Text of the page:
Climateâ€™s always been changing and itâ€™s been changing rapidly at various times, and so something was making it change in the past,â€ he told us in an interview this past winter. â€œBefore there were enough people to make any difference at all, two million years ago, nobody was changing the climate, yet the climate was changing, okay?â€
â€œAll this argument is the temperature going up or not, itâ€™s absurd,â€ Bryson continues. â€œOf course itâ€™s going up. It has gone up since the early 1800s, before the Industrial Revolution, because weâ€™re coming out of the Little Ice Age, not because weâ€™re putting more carbon dioxide into the air.â€
Little Ice Age? Thatâ€™s what chased the Vikings out of Greenland after theyâ€™d farmed there for a few hundred years during the Mediaeval Warm Period, an earlier run of a few centuries when the planet was very likely warmer than it is now, without any help from industrial activity in making it that way. Whatâ€™s called â€œproxy evidenceâ€â€”assorted clues extrapolated from marine sediment cores, pollen specimens, and tree-ring dataâ€”helps reconstruct the climate in those times before instrumental temperature records existed.
We ask about that evidence, but Bryson says itâ€™s second-tier stuff. â€œDonâ€™t talk about proxies,â€ he says. â€œWe have written evidence, eyeball evidence. When Eric the Red went to Greenland, how did he get there? Itâ€™s all written down.â€
Bryson describes the navigational instructions provided for Norse mariners making their way from Europe to their settlements in Greenland. The place was named for a reason: The Norse farmed there from the 10th century to the 13th, a somewhat longer period than the United States has existed. But around 1200 the marinersâ€™ instructions changed in a big way. Ice became a major navigational reference. Today, old Viking farmsteads are covered by glaciers.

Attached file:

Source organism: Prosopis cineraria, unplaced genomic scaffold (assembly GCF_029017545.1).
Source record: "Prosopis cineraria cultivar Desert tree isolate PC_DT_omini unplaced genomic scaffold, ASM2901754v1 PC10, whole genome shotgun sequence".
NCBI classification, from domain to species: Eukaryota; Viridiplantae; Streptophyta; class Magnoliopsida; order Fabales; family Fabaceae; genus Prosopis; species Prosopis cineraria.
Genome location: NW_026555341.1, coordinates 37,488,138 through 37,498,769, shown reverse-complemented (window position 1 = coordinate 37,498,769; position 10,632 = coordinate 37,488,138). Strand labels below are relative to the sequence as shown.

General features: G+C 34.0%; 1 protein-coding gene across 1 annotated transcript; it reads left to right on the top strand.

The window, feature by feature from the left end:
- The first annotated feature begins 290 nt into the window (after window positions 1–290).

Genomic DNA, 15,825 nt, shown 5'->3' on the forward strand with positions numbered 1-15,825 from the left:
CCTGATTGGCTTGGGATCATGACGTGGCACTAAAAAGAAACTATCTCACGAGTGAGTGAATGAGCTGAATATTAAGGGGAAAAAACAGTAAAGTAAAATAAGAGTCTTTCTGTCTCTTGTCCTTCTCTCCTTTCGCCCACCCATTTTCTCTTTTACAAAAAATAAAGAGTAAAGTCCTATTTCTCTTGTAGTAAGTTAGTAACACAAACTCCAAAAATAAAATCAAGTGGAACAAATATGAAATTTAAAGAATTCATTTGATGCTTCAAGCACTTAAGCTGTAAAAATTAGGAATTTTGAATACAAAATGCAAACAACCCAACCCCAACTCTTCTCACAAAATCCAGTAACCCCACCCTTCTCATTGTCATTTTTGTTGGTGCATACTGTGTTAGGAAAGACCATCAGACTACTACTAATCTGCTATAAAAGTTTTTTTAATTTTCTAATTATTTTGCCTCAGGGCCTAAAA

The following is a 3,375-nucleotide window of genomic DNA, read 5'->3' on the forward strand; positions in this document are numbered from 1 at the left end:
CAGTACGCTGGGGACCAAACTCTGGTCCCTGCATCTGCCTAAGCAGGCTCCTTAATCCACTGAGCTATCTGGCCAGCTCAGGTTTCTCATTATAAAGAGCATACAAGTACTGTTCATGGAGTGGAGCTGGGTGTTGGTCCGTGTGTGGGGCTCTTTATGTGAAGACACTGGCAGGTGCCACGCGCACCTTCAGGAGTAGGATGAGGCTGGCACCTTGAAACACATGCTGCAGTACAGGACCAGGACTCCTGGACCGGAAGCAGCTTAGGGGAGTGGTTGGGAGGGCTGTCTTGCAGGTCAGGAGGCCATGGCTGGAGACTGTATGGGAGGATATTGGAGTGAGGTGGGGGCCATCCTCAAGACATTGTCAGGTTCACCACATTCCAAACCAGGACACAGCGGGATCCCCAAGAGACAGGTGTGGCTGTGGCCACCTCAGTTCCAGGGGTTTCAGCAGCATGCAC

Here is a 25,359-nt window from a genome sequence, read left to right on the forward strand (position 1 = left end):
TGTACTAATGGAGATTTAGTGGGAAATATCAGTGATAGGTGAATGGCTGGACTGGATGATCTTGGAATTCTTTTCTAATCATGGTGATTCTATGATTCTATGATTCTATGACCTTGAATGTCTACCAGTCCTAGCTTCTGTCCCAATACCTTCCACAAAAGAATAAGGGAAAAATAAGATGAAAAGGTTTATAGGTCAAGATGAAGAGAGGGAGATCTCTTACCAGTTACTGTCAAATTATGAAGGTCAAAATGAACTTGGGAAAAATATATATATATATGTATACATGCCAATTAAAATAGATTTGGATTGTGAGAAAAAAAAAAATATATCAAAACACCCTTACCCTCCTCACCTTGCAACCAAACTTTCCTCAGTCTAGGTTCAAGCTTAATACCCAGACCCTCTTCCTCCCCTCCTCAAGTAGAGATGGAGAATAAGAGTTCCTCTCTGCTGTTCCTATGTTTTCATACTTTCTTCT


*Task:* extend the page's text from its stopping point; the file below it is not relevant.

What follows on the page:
Bryson mentions the retreat of Alpine glaciers, common grist for current headlines. â€œWhat do they find when the ice sheets retreat, in the Alps?â€
We recall the two-year-old report saying a mature forest and agricultural water-management structures had been discovered emerging from the ice, seeing sunlight for the first time in thousands of years. Bryson interrupts excitedly.
â€œA silver mine! The guys had stacked up their tools because they were going to be back the next spring to mine more silver, only the snow never went,â€ he says. â€œThere used to be less ice than now. Itâ€™s just getting back to normal.â€
Category Archive 'Reid A. Bryson'
07 May 2007